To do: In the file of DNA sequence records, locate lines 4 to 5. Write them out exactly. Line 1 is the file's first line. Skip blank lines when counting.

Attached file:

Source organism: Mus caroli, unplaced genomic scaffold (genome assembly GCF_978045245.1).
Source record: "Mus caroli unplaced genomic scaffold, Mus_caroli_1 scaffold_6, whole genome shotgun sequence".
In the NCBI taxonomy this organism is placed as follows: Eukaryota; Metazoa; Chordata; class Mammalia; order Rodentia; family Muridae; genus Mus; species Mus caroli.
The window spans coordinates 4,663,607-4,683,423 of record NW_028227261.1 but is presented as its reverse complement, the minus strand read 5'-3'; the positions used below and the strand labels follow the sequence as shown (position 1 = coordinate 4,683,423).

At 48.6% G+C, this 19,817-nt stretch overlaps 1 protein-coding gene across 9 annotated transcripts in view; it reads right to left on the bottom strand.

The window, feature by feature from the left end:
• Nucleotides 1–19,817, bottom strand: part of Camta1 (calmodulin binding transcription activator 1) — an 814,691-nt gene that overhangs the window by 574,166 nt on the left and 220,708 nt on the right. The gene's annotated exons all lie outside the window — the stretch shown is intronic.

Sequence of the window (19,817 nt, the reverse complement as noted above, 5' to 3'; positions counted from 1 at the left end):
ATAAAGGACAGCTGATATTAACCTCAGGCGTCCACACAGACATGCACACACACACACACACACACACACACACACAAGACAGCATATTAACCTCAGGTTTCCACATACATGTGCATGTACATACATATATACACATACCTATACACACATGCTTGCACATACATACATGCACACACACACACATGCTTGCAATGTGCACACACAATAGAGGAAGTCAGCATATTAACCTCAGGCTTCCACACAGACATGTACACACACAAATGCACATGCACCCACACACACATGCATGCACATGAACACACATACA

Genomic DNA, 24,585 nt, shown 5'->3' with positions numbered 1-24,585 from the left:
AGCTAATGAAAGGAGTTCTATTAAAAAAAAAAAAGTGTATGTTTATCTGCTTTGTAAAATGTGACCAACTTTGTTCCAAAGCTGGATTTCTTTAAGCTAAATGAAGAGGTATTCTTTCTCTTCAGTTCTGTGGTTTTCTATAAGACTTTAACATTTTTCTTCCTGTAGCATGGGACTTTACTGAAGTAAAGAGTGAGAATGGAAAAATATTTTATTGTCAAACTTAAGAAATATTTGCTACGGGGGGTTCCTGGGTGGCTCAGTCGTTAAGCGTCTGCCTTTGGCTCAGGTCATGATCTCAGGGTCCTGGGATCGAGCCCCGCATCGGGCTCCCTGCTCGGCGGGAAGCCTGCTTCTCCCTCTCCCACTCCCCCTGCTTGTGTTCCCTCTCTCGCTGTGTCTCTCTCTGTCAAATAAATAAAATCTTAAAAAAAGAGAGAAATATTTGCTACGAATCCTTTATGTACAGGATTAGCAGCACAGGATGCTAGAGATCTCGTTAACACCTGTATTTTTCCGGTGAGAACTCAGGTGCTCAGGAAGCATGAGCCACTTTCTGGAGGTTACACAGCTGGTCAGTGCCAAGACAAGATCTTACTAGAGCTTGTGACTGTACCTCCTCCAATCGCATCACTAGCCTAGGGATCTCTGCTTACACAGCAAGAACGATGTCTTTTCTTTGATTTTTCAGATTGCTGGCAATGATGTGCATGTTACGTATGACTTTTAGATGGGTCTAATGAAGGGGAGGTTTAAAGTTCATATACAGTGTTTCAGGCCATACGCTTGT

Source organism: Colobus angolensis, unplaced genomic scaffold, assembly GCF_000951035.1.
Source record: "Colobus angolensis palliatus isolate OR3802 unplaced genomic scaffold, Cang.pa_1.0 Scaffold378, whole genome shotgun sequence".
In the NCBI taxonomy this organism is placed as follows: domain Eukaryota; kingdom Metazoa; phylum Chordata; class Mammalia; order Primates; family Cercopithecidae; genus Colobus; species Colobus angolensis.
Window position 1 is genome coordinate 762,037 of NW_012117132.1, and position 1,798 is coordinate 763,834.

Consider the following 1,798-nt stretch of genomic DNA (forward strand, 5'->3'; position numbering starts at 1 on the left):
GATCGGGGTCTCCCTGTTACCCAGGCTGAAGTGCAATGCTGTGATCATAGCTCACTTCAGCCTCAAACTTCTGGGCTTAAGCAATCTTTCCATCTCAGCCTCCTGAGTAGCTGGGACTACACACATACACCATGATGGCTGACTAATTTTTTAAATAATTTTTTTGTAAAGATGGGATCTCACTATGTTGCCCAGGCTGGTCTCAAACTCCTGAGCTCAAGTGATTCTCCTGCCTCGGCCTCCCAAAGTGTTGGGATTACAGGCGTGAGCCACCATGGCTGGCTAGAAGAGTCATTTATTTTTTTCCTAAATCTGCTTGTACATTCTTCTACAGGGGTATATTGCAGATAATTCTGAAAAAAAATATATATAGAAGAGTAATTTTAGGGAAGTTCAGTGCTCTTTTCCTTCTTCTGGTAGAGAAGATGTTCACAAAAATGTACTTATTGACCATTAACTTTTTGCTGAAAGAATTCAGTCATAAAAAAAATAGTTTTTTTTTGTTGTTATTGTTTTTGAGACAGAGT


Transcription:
The window spans coordinates 4,663,607-4,683,423 of record NW_028227261.1 but is presented as its reverse complement, the minus strand read 5'-3'; the positions used below and the strand labels follow the sequence as shown (position 1 = coordinate 4,683,423).

At 48.6% G+C, this 19,817-nt stretch overlaps 1 protein-coding gene across 9 annotated transcripts in view; it reads right to left on the bottom strand.